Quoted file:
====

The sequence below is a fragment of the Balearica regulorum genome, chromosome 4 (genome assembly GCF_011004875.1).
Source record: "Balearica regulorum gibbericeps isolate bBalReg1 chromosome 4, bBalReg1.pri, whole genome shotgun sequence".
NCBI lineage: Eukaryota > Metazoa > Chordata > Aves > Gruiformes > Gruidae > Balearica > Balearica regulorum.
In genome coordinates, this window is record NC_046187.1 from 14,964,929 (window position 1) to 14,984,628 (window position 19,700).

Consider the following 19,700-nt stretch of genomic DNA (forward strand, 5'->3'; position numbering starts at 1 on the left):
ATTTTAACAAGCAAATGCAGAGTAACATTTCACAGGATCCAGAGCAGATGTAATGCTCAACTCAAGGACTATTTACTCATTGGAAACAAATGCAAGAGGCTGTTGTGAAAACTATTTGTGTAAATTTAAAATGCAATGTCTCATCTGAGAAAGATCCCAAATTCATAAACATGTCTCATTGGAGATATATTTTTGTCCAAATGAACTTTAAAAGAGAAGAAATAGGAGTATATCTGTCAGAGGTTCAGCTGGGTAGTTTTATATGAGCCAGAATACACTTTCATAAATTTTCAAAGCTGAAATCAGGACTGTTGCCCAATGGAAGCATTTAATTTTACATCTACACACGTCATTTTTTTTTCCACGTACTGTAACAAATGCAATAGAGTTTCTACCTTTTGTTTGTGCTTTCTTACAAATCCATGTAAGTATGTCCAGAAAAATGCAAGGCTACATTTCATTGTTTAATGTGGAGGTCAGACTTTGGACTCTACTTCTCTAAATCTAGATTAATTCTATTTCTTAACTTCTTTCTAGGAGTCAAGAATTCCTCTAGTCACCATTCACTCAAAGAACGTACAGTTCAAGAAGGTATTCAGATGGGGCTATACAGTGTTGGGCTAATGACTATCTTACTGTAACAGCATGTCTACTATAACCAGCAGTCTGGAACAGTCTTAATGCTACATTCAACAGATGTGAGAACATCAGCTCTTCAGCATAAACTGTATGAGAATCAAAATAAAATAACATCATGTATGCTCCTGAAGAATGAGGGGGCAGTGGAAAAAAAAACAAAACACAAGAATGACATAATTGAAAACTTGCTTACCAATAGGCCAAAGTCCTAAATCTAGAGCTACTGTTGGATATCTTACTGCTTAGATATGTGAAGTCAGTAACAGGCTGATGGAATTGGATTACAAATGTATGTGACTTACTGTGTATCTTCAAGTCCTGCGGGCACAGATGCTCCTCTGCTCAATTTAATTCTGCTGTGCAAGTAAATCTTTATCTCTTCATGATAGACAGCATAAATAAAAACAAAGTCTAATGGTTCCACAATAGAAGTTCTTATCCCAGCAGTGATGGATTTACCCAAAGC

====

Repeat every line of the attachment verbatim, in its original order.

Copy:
The sequence below is a fragment of the Balearica regulorum genome, chromosome 4 (genome assembly GCF_011004875.1).
Source record: "Balearica regulorum gibbericeps isolate bBalReg1 chromosome 4, bBalReg1.pri, whole genome shotgun sequence".
NCBI lineage: Eukaryota > Metazoa > Chordata > Aves > Gruiformes > Gruidae > Balearica > Balearica regulorum.
In genome coordinates, this window is record NC_046187.1 from 14,964,929 (window position 1) to 14,984,628 (window position 19,700).

Consider the following 19,700-nt stretch of genomic DNA (forward strand, 5'->3'; position numbering starts at 1 on the left):
ATTTTAACAAGCAAATGCAGAGTAACATTTCACAGGATCCAGAGCAGATGTAATGCTCAACTCAAGGACTATTTACTCATTGGAAACAAATGCAAGAGGCTGTTGTGAAAACTATTTGTGTAAATTTAAAATGCAATGTCTCATCTGAGAAAGATCCCAAATTCATAAACATGTCTCATTGGAGATATATTTTTGTCCAAATGAACTTTAAAAGAGAAGAAATAGGAGTATATCTGTCAGAGGTTCAGCTGGGTAGTTTTATATGAGCCAGAATACACTTTCATAAATTTTCAAAGCTGAAATCAGGACTGTTGCCCAATGGAAGCATTTAATTTTACATCTACACACGTCATTTTTTTTTCCACGTACTGTAACAAATGCAATAGAGTTTCTACCTTTTGTTTGTGCTTTCTTACAAATCCATGTAAGTATGTCCAGAAAAATGCAAGGCTACATTTCATTGTTTAATGTGGAGGTCAGACTTTGGACTCTACTTCTCTAAATCTAGATTAATTCTATTTCTTAACTTCTTTCTAGGAGTCAAGAATTCCTCTAGTCACCATTCACTCAAAGAACGTACAGTTCAAGAAGGTATTCAGATGGGGCTATACAGTGTTGGGCTAATGACTATCTTACTGTAACAGCATGTCTACTATAACCAGCAGTCTGGAACAGTCTTAATGCTACATTCAACAGATGTGAGAACATCAGCTCTTCAGCATAAACTGTATGAGAATCAAAATAAAATAACATCATGTATGCTCCTGAAGAATGAGGGGGCAGTGGAAAAAAAAACAAAACACAAGAATGACATAATTGAAAACTTGCTTACCAATAGGCCAAAGTCCTAAATCTAGAGCTACTGTTGGATATCTTACTGCTTAGATATGTGAAGTCAGTAACAGGCTGATGGAATTGGATTACAAATGTATGTGACTTACTGTGTATCTTCAAGTCCTGCGGGCACAGATGCTCCTCTGCTCAATTTAATTCTGCTGTGCAAGTAAATCTTTATCTCTTCATGATAGACAGCATAAATAAAAACAAAGTCTAATGGTTCCACAATAGAAGTTCTTATCCCAGCAGTGATGGATTTACCCAAAGC